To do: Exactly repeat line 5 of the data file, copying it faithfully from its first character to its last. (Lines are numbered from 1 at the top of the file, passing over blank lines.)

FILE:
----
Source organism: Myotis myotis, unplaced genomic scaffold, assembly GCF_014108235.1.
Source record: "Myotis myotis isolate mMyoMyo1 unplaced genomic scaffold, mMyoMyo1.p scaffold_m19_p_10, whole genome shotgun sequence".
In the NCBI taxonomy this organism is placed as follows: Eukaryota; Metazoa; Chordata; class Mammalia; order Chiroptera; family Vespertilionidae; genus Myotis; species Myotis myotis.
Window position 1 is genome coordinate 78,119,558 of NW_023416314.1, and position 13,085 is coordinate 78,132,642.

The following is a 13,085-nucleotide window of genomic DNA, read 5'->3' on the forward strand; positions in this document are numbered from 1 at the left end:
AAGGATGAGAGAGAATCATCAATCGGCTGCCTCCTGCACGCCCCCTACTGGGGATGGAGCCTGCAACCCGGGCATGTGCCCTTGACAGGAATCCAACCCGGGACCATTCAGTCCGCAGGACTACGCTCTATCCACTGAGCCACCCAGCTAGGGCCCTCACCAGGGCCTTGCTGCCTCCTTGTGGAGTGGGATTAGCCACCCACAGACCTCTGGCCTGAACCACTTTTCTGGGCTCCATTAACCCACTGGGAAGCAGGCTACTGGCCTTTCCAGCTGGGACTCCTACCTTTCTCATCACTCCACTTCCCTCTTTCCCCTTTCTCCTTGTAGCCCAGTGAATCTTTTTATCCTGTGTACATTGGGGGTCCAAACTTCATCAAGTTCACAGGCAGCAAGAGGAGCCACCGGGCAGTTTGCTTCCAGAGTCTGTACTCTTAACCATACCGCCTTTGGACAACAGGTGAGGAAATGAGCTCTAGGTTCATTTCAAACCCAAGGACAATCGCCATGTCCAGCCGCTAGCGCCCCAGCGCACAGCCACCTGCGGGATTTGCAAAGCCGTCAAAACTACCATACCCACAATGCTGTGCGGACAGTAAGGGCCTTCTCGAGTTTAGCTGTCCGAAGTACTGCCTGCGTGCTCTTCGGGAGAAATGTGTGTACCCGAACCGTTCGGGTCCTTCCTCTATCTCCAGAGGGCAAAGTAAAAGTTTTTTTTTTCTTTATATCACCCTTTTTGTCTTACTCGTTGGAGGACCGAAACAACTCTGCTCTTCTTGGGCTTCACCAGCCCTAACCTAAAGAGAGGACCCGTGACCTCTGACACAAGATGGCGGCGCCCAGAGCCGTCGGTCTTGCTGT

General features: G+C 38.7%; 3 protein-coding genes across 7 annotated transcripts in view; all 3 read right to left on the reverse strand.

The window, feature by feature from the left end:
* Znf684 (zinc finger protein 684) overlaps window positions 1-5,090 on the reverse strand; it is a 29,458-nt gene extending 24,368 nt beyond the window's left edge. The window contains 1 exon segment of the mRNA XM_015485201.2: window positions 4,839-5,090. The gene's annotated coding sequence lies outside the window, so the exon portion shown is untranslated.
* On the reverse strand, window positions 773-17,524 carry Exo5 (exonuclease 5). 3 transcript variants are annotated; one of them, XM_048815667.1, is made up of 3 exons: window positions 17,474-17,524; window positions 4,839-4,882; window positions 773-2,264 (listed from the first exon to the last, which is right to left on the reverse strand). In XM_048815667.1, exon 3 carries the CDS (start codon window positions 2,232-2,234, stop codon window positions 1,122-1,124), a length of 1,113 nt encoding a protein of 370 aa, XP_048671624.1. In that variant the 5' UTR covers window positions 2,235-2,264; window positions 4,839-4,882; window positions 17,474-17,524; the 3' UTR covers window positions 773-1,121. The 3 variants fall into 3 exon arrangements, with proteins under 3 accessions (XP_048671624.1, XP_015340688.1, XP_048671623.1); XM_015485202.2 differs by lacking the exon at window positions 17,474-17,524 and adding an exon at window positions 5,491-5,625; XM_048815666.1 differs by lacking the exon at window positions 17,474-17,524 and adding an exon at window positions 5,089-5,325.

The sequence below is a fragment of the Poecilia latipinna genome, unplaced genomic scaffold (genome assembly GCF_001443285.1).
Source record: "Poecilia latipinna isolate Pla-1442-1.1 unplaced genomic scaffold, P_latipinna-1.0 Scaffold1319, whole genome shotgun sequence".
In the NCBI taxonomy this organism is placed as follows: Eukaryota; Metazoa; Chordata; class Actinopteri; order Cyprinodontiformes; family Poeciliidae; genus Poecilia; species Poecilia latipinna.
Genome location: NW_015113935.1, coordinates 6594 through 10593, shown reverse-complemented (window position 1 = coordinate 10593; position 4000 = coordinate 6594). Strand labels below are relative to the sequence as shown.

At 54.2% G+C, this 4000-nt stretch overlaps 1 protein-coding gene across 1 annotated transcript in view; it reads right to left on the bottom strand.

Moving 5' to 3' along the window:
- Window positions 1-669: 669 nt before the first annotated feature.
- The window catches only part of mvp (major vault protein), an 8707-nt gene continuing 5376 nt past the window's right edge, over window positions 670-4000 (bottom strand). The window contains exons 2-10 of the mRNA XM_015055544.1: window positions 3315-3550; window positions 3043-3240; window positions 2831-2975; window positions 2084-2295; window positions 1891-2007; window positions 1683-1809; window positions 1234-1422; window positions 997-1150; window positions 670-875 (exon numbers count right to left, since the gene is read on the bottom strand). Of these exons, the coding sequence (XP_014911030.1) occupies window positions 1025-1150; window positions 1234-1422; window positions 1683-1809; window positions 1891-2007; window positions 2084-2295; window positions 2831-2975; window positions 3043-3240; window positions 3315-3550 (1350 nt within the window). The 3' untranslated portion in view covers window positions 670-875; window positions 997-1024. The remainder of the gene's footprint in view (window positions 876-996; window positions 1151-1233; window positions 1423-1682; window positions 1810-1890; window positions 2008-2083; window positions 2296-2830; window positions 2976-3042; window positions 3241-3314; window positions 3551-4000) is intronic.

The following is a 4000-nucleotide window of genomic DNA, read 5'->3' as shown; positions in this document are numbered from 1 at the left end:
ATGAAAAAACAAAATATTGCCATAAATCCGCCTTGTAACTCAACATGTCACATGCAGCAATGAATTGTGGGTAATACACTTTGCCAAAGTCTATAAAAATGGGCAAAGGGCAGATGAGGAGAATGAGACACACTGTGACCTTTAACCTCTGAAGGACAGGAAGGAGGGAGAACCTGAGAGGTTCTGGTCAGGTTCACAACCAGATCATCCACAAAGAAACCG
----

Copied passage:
The following is a 13,085-nucleotide window of genomic DNA, read 5'->3' on the forward strand; positions in this document are numbered from 1 at the left end: